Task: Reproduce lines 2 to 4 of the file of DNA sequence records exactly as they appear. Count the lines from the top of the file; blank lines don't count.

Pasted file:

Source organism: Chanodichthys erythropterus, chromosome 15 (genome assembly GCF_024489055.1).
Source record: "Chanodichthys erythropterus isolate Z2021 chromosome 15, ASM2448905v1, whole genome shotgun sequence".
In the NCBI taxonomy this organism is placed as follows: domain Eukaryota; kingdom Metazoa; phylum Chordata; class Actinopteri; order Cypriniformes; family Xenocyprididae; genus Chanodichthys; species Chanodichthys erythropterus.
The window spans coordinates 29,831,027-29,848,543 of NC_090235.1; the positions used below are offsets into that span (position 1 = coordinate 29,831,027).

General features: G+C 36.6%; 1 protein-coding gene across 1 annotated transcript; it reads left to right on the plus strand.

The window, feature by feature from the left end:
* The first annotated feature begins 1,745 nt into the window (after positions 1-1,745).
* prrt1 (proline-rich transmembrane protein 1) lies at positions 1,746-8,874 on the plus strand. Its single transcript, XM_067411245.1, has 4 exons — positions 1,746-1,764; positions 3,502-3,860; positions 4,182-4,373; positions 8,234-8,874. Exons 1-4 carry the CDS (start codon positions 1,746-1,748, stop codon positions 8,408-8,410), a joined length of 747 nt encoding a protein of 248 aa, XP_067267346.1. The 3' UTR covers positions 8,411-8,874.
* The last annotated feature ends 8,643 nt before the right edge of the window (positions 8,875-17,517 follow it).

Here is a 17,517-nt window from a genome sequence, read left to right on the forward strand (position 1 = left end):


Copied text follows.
Source record: "Chanodichthys erythropterus isolate Z2021 chromosome 15, ASM2448905v1, whole genome shotgun sequence".
In the NCBI taxonomy this organism is placed as follows: domain Eukaryota; kingdom Metazoa; phylum Chordata; class Actinopteri; order Cypriniformes; family Xenocyprididae; genus Chanodichthys; species Chanodichthys erythropterus.
The window spans coordinates 29,831,027-29,848,543 of NC_090235.1; the positions used below are offsets into that span (position 1 = coordinate 29,831,027).